The good news is our drop from here forward won't be at the rate we've experienced the past 2 years - it cannot be. 30-40% a year down can't go on forever, otherwise homes would be selling for $45K on average in 3 years. One of the main issues in America was lack of affordability in relation to income. [Sep 26, 2008 : 15% of Americans Spend 50%+ of Income for House Payments] That was the whole genesis of my call for a major drop in nationwide prices when every pundit said it could never happen. Well we've addressed that issue now - and we've even dropped below the initial national median price projection I had called for in December 2007. [Dec 6, 2007: Analysis - What Should Median Home Prices Be Today?] Housing affordability thanks to handouts, mortgage rates well below where they would be if the Fed was not wasting our money manipulating rates downward, and funneling almost the entire country into FHA loans - has finally created demand. But the tactics we used to get here, will lead to a rash of new defaults down the road - as we repeat the exact same policies that got us here in the first place: easy money, little to no down mortgages [Jul 6, 2009: WSJ - No Money Down or Negative Equity Top Source of Foreclosures] , to almost anyone. We'll see the impacts of our solutions circa 2012-2013. [Aug 12, 2009: WSJ - The Next Fannie Mae - FHA/Ginnie Mae] [May 6, 2009: FHA - The Next Housing Bust] We are simply repeating the same mistakes, only now instead of the banks doing them, the government has institutionalized it. But in the interim - green shoots!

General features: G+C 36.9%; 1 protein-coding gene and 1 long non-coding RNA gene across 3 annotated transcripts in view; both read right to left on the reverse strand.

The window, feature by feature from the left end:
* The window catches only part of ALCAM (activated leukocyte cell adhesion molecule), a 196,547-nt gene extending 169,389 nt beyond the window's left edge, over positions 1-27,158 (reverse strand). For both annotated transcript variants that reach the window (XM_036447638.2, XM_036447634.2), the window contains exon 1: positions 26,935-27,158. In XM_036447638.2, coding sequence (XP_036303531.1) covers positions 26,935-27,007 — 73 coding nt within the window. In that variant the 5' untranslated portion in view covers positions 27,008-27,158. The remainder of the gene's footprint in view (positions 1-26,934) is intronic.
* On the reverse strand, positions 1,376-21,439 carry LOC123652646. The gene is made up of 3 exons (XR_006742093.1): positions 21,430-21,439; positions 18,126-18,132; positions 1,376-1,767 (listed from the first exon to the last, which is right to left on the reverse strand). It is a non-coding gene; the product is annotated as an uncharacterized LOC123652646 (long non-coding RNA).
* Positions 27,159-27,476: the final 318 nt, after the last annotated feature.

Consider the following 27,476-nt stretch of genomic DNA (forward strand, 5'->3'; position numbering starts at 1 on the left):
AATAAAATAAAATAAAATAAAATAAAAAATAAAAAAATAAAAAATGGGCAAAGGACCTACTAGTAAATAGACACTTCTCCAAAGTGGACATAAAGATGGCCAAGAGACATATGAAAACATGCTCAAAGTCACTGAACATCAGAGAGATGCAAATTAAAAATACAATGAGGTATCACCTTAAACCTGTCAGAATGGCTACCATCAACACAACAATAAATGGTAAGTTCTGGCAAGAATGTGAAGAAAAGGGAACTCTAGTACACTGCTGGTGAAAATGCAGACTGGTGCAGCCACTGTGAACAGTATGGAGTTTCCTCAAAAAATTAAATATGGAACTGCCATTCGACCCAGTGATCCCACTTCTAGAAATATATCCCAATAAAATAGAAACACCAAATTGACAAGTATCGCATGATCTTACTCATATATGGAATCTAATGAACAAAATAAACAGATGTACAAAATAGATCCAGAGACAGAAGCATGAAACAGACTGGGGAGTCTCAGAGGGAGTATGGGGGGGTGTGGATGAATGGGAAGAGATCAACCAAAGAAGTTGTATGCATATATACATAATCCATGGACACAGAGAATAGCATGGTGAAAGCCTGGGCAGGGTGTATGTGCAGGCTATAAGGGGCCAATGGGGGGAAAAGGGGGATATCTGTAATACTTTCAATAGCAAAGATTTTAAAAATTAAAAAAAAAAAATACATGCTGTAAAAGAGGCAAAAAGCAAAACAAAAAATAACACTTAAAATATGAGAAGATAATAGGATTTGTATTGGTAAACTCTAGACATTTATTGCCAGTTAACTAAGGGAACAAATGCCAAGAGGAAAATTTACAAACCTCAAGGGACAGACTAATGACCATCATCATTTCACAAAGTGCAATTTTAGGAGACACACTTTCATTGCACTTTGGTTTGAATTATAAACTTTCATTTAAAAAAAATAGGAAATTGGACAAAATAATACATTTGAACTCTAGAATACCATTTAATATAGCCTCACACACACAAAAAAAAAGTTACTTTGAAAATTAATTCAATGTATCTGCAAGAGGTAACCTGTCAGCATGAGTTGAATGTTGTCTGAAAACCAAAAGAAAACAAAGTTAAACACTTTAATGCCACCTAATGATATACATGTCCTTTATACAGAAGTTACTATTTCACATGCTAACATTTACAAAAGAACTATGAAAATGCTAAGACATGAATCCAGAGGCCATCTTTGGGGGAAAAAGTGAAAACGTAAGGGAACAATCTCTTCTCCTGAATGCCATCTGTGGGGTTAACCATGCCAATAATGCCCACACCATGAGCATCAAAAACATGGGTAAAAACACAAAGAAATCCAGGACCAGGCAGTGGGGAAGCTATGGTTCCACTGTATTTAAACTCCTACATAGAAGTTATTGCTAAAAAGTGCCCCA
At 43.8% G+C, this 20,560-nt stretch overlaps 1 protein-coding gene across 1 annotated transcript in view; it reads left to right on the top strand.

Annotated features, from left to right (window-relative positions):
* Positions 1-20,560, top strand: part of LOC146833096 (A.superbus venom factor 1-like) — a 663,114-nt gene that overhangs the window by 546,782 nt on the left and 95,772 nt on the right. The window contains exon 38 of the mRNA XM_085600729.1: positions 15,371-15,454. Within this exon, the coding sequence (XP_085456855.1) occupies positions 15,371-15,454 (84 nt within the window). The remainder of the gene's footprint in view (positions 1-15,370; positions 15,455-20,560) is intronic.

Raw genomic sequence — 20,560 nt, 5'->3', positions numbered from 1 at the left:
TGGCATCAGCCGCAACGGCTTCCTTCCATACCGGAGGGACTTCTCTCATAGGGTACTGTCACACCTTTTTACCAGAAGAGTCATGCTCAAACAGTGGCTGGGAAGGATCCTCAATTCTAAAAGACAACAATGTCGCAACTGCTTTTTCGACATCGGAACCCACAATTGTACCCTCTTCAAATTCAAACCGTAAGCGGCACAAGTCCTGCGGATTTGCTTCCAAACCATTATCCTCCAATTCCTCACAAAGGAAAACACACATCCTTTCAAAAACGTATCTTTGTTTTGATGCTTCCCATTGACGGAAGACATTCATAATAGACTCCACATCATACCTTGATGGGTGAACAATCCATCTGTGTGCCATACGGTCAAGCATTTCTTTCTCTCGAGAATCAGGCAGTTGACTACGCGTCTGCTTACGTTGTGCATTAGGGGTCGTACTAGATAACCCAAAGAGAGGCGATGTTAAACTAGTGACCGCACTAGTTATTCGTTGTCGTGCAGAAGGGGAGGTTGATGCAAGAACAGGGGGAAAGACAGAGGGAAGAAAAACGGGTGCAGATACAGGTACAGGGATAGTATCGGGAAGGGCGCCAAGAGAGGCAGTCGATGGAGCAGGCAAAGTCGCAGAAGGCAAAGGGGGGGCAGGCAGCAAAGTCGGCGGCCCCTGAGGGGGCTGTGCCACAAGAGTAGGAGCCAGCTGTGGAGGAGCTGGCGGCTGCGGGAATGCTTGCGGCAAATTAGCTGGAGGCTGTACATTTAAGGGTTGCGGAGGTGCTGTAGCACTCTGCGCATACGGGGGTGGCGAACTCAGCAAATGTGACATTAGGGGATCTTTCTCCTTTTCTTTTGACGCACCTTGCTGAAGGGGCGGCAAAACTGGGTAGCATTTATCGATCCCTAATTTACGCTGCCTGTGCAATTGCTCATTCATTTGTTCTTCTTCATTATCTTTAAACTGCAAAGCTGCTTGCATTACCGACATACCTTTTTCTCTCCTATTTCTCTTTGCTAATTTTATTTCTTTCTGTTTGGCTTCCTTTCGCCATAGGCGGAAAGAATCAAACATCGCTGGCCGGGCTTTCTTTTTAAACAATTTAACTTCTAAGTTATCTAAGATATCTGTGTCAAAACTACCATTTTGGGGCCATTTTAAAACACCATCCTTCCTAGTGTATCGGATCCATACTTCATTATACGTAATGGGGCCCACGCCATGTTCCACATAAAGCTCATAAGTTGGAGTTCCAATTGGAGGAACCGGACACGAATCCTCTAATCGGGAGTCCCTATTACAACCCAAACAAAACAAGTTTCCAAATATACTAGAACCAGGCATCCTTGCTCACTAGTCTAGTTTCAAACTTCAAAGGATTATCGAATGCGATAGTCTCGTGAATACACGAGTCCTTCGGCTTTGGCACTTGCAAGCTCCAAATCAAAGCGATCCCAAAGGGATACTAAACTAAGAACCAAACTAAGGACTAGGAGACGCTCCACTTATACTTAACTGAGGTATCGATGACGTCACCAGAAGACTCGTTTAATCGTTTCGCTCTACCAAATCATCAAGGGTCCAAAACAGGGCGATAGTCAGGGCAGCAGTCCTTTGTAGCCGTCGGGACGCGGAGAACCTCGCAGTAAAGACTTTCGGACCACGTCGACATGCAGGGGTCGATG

This is all part of the subsidized economy, if you take enough from the future to give to the economy now you can fix any problem. It's called benefit benefit analysis. Or for you accounting folks its called only looking at the P&L and not looking at the balance sheet. It is clear this is now the national objective so let's adjust to it, but let's realize there is a cost to what is being done. And we might not be finished seeing new innovations to take from the future to give to the current... [Jul 15, 2009: Reuters - Obama Mulls Rental Option for Homeowners, along with Paying Mortgages for Unemployed]
- Sales of new U.S. homes surged 9.6 percent in July, another sign the housing market is climbing back from the historic bottom it reached early this year. Driven by falling prices, the fourth-straight monthly increase was greater than expected.
- The Commerce Department said Wednesday that sales rose to a seasonally adjusted annual rate of 433,000 from an upwardly revised June rate of 395,000.
- Sales are ... still off nearly 70 percent from the frenzied peak four years ago.
I am still looking for the $8000 tax credit for first time home buyers (that expires in November) to be turned into a $15,000 to all, orgy to recreate the Cash for Housing dynamic in year 2010. I assume somewhere around 2014 we might allow the housing markets to actually settle on its own accord but maybe never again.
There was one actual green shoot in this report - new home inventory was down to 7.5 months. That is good, considering the 18M empty existing homes in America.
- There were 271,000 new homes for sale at the end of July, down more than 3 percent from May. At the current sales pace, that represents 7.5 months of supply -- the lowest since April 2007.
The sad thing is despite all the money wasted by government (that mostly went to banks in the end), we have essentially ended up in the exact same spot we would of reached without all the handouts. In fact we would of reached that point sooner, and then had an actual non subsidized recovery within the next 18-24 months. But that would of been the apolitical solution and it would not of filled our financial elite's pockets with our money.